Herbs have been used for thousands of years in many different cultures to treat illness. The word herb simply refers to a plant or a part of a plant that is used for medicinal purposes, or as a spice or fragrance.

Herbal medicines generally work the same as conventional medications—they contain chemical ingredients that have an effect on our bodies when we take them.

You may use herbal remedies to treat minor symptoms instead of an over-the-counter medication. They are commonly used to treat ailments like stomach discomfort, cold, flu, headache, menstrual pain, insomnia, minor aches and pains, and digestive problems such as diarrhea or constipation. There are also herbal remedies believed to relieve depression, anxiety, PMS or stress.

Here are a few commonly used herbal medicines…

You can use aloe topically, as a gel or liquid, to treat a variety of skin condtions—sunburn, scrapes, dry skin, itch, pain and swelling. It also has some antibacterial properties. While some people drink aloe juice to treat constipation or cleanse the digestive tract, the FDA warns that ingesting aloe may cause liver or thyroid problems.

This herbal supplement is most commonly used to prevent and treat colds. Several large studies have shown that echinacea is not effective at preventing colds, but that it can shorten the length of a cold—especially if you take it as soon as you get the cold. People with autoimmune disorders such as lupus, rheumatoid arthritis, multiple sclerosis, HIV/AIDS, or other disorders affecting the immune system, should not take echinacea.

Be a careful consumer. When products on the market were tested, about half of the products did not have as much echinacea as was listed on the label. Some didn't have any measurable amount of echinacea at all! Look for a brand name that you recognize and trust.

This herb is most often used to treat upset stomach and digestive problems—and recent research has shown that it can be effective in managing these symptoms. If you are on blood pressure medication, be sure to check with your doctor before taking ginger to avoid an adverse reaction. You also should avoid ginger before a medical procedure, since it can increase the risk of bleeding.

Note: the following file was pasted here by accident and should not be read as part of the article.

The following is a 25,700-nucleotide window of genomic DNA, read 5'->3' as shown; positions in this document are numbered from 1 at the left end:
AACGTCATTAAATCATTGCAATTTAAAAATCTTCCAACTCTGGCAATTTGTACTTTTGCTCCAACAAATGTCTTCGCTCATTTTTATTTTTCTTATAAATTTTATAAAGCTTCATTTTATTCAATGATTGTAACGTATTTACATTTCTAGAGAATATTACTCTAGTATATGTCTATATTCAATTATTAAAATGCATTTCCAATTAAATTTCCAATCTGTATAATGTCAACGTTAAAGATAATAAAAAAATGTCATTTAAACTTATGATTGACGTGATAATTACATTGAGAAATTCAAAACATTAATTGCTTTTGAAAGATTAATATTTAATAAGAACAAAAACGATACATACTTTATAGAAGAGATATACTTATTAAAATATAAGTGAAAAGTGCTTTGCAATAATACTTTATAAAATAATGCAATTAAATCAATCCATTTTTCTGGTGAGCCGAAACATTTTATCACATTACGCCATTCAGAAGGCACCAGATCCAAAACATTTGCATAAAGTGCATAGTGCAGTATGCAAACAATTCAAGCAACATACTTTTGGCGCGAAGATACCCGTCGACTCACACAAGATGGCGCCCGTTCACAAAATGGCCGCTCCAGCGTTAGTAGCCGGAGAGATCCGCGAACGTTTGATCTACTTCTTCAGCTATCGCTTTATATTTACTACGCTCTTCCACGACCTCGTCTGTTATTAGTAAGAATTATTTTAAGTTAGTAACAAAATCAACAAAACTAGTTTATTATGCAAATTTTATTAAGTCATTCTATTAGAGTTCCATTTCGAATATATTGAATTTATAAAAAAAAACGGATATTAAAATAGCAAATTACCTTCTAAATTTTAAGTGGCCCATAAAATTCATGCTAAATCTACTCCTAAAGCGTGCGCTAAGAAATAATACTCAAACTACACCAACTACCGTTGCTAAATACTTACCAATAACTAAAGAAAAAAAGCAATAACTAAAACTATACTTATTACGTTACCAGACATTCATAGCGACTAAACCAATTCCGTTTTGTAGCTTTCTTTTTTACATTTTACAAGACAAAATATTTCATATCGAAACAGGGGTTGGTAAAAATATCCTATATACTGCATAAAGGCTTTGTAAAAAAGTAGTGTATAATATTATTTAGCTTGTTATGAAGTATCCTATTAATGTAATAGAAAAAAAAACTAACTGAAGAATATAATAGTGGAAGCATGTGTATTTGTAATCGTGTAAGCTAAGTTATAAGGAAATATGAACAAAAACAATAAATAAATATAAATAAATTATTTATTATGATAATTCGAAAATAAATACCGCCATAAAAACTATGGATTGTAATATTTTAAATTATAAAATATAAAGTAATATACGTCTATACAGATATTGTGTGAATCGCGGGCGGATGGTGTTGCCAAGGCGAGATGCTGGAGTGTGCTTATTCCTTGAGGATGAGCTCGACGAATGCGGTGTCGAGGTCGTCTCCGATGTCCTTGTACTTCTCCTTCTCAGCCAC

Widely used, this herb is said to be helpful for a wide range of conditions including memory problems, ringing in the ears, dizziness and hearing loss. Research shows that gingko may increase blood flow to the brain and that it may be helpful with some of these symptoms—but the results are still inconsistent.

Like many other herbal supplements, ginkgo can react poorly with other medications. So be sure to consult your doctor. Also, stop taking ginkgo before medical procedures.


Ginseng is said to increase energy levels, strength and stamina. It's also sometimes used to treat cancer and diabetes. While there is some limited evidence from research to support each of these uses, there is at least one study that suggests that ginseng may stimulate growth of cancer cells in patients with breast cancer.

St John's Wort

While this herb is generally used to treat depression, anxiety, PMS and seasonal affective disorder, the evidence of its effectiveness on these symptoms remains inconclusive. A few research studies have shown that it can be effective—but other studies have shown no impact.

What is known is that St John's wort can interact negatively with other medications, so it is very important to only take this herb under the direction of a physician. And pregnant or nursing women should not take St John's wort.

Black Cohosh

This root is used to treat the uncomfortable symptoms of menopause and menstrual problems. Some research results show that black cohosh helps in managing these symptoms. However, it isn't known if black cohosh works by increasing estrogen levels, which can cause problems for some women. Do not take this herb without first consulting your doctor.

Other Nutritional Supplements

  • Glucosamine
    This is used for joint pain and arthritis. There is good research evidence that this is helpful.
  • Melatonin
    It regulates the body's internal clock and helps ease sleep problems, especially if your sleeping schedule shifts.
  • Omega-3 Fatty Acids
    Scientific evidence backs up claims that these help improve memory, concentration and mood, and also prevent cardiovascular disease. You need only take the DHA type of omega-3, which comes from algae (the same place the fish get theirs).
  • Probiotics
    These supplements, such acidophilus, promote health of the gastrointestinal tract. You can find them in yogurt cultures, but even higher amounts are available in pill form. They are especially helpful in preventing yeast infections when you take them during—or after—a round of antibiotics.

While research into how herbs work continues, we unfortunately still have a very limited understanding of the complex mechanisms underlying many botanical substances.

The FDA, which must approve the safety and effectiveness of conventional drugs before they can be sold, does not regulate herbal medicines. The responsibility to ensure the safety of products falls on of the manufacturer alone—but manufacturers often do not provide consumers with information about the potential adverse side effects or problematic interactions that might be caused by taking an herbal supplement along with other conventional drugs. Often there are no warning labels to alert people with certain conditions that their illness might be exacerbated by the herbal remedy.

It is very important to discuss taking an herbal medicine with your doctor before beginning any supplement. Remember that herbs are medicines and need to be taken with the same precautions as you'd use with any pharmaceutical drug.
As a reminder, always consult your doctor for medical advice and treatment before starting any program.